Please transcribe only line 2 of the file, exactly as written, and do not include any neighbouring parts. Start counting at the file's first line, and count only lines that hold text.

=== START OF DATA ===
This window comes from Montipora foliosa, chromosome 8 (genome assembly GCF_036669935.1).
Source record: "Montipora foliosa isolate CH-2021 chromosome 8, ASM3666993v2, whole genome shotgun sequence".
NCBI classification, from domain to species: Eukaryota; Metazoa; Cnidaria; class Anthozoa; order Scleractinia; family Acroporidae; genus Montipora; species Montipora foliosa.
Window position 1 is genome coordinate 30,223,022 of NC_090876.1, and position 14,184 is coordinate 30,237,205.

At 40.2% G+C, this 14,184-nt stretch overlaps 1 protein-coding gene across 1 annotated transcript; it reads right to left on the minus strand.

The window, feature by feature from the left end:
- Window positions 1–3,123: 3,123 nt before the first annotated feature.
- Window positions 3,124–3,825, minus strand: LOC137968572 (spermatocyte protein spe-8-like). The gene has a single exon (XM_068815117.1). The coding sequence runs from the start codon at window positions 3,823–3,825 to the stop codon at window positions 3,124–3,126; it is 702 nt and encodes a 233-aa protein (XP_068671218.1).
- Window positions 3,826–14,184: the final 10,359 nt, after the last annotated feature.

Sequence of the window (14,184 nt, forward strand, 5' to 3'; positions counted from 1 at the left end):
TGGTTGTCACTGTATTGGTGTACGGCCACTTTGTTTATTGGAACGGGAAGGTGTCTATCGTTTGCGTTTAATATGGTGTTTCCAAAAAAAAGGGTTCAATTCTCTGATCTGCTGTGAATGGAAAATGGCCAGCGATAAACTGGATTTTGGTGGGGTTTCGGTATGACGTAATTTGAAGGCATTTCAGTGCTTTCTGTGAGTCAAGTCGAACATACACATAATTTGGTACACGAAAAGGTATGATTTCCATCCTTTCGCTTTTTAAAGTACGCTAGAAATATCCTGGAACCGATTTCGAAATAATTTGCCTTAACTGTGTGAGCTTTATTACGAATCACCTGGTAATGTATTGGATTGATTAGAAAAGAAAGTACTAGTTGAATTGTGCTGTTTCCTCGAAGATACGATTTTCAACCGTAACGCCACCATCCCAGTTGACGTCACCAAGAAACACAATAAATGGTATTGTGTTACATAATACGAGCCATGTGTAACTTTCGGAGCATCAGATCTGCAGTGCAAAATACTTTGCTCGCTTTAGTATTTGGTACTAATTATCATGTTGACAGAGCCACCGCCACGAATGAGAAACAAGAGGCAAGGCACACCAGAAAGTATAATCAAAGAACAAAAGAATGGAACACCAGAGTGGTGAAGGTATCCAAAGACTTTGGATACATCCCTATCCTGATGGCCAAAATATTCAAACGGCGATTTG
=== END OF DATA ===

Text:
Source record: "Montipora foliosa isolate CH-2021 chromosome 8, ASM3666993v2, whole genome shotgun sequence".